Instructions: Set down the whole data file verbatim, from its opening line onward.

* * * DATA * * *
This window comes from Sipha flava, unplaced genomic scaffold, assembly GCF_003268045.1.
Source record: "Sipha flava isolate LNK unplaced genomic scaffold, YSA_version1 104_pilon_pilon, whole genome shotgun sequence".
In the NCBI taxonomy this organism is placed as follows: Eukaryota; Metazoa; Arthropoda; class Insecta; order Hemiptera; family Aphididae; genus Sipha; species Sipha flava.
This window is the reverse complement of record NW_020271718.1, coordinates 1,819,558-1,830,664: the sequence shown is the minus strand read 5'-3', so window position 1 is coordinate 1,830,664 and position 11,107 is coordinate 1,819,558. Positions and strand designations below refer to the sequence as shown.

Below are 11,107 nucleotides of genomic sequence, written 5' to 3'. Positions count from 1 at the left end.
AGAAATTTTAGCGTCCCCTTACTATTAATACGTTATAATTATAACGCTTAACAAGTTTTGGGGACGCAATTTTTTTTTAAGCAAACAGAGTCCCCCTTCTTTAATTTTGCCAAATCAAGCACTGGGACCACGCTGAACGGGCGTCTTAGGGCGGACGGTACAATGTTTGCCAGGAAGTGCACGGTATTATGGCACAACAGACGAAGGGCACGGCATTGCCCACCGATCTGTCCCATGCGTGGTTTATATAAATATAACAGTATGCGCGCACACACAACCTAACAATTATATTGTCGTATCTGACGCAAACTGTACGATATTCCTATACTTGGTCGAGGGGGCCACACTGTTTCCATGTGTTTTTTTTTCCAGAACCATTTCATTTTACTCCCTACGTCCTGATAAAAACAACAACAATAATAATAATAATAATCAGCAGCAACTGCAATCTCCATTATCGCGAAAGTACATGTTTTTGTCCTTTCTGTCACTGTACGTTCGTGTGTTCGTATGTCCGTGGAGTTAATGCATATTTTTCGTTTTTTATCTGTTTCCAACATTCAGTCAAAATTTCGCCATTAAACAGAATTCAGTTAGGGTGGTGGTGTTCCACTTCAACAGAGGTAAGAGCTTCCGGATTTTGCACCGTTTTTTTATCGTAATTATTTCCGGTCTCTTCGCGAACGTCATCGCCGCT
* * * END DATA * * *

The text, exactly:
This window comes from Sipha flava, unplaced genomic scaffold, assembly GCF_003268045.1.
Source record: "Sipha flava isolate LNK unplaced genomic scaffold, YSA_version1 104_pilon_pilon, whole genome shotgun sequence".
In the NCBI taxonomy this organism is placed as follows: Eukaryota; Metazoa; Arthropoda; class Insecta; order Hemiptera; family Aphididae; genus Sipha; species Sipha flava.
This window is the reverse complement of record NW_020271718.1, coordinates 1,819,558-1,830,664: the sequence shown is the minus strand read 5'-3', so window position 1 is coordinate 1,830,664 and position 11,107 is coordinate 1,819,558. Positions and strand designations below refer to the sequence as shown.

Below are 11,107 nucleotides of genomic sequence, written 5' to 3'. Positions count from 1 at the left end.
AGAAATTTTAGCGTCCCCTTACTATTAATACGTTATAATTATAACGCTTAACAAGTTTTGGGGACGCAATTTTTTTTTAAGCAAACAGAGTCCCCCTTCTTTAATTTTGCCAAATCAAGCACTGGGACCACGCTGAACGGGCGTCTTAGGGCGGACGGTACAATGTTTGCCAGGAAGTGCACGGTATTATGGCACAACAGACGAAGGGCACGGCATTGCCCACCGATCTGTCCCATGCGTGGTTTATATAAATATAACAGTATGCGCGCACACACAACCTAACAATTATATTGTCGTATCTGACGCAAACTGTACGATATTCCTATACTTGGTCGAGGGGGCCACACTGTTTCCATGTGTTTTTTTTTCCAGAACCATTTCATTTTACTCCCTACGTCCTGATAAAAACAACAACAATAATAATAATAATAATCAGCAGCAACTGCAATCTCCATTATCGCGAAAGTACATGTTTTTGTCCTTTCTGTCACTGTACGTTCGTGTGTTCGTATGTCCGTGGAGTTAATGCATATTTTTCGTTTTTTATCTGTTTCCAACATTCAGTCAAAATTTCGCCATTAAACAGAATTCAGTTAGGGTGGTGGTGTTCCACTTCAACAGAGGTAAGAGCTTCCGGATTTTGCACCGTTTTTTTATCGTAATTATTTCCGGTCTCTTCGCGAACGTCATCGCCGCT